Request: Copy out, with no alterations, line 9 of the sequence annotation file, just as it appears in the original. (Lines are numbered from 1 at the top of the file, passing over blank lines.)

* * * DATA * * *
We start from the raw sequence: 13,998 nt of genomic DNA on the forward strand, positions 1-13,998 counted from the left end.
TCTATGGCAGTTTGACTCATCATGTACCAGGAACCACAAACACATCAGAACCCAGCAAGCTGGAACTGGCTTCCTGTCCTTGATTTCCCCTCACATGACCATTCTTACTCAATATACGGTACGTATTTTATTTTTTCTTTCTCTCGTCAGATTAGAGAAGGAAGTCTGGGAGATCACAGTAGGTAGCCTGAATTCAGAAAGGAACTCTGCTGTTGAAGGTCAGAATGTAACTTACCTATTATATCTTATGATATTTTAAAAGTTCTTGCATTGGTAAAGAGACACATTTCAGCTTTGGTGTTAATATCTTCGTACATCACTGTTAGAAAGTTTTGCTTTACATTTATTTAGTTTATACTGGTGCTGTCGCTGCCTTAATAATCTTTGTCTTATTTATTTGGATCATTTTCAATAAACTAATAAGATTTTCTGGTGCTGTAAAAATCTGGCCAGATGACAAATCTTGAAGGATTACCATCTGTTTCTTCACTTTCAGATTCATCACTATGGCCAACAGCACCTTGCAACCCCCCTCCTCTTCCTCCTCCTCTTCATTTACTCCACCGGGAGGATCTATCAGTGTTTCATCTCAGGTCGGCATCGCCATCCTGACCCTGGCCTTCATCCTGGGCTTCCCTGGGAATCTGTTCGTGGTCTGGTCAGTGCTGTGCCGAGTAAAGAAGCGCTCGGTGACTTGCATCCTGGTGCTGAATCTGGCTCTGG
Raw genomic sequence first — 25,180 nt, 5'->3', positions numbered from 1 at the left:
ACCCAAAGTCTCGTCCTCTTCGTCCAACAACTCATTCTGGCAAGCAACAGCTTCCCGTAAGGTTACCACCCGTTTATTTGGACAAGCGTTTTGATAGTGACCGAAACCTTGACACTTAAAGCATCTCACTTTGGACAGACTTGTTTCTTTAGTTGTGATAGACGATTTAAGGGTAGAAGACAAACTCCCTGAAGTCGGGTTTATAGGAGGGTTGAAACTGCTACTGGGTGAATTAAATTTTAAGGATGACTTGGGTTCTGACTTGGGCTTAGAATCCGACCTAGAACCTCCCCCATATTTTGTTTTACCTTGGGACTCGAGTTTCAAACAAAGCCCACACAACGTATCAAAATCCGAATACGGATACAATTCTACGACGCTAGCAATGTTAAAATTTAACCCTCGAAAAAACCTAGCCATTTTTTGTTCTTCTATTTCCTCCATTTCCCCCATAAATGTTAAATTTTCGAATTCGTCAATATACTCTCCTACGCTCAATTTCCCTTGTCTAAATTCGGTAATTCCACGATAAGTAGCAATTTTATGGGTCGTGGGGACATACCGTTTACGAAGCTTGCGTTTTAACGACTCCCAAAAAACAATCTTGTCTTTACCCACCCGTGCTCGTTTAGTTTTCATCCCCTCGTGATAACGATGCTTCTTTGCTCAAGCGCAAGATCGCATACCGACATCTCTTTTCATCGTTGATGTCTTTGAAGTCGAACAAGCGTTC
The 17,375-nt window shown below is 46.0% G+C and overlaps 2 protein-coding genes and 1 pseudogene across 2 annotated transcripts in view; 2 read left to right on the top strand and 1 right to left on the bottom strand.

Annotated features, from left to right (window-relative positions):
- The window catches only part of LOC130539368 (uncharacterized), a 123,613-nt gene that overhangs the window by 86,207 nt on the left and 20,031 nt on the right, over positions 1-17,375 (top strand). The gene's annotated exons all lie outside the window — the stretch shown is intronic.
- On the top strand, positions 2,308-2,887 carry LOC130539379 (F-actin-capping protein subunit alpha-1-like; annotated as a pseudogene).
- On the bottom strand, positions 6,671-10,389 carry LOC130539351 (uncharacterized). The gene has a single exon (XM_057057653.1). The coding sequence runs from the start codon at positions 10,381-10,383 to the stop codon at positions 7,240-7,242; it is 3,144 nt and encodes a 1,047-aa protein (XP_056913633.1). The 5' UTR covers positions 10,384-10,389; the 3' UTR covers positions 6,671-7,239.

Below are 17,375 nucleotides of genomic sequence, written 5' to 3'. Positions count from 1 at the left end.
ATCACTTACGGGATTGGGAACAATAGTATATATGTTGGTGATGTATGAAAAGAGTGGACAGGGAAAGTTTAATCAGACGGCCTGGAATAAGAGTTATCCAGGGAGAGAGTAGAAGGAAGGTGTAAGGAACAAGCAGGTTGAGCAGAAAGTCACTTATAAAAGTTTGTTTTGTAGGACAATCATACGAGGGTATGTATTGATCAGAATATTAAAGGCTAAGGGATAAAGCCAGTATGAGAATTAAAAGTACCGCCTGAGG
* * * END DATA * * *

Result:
- On the bottom strand, positions 6,671-10,389 carry LOC130539351 (uncharacterized). The gene has a single exon (XM_057057653.1). The coding sequence runs from the start codon at positions 10,381-10,383 to the stop codon at positions 7,240-7,242; it is 3,144 nt and encodes a 1,047-aa protein (XP_056913633.1). The 5' UTR covers positions 10,384-10,389; the 3' UTR covers positions 6,671-7,239.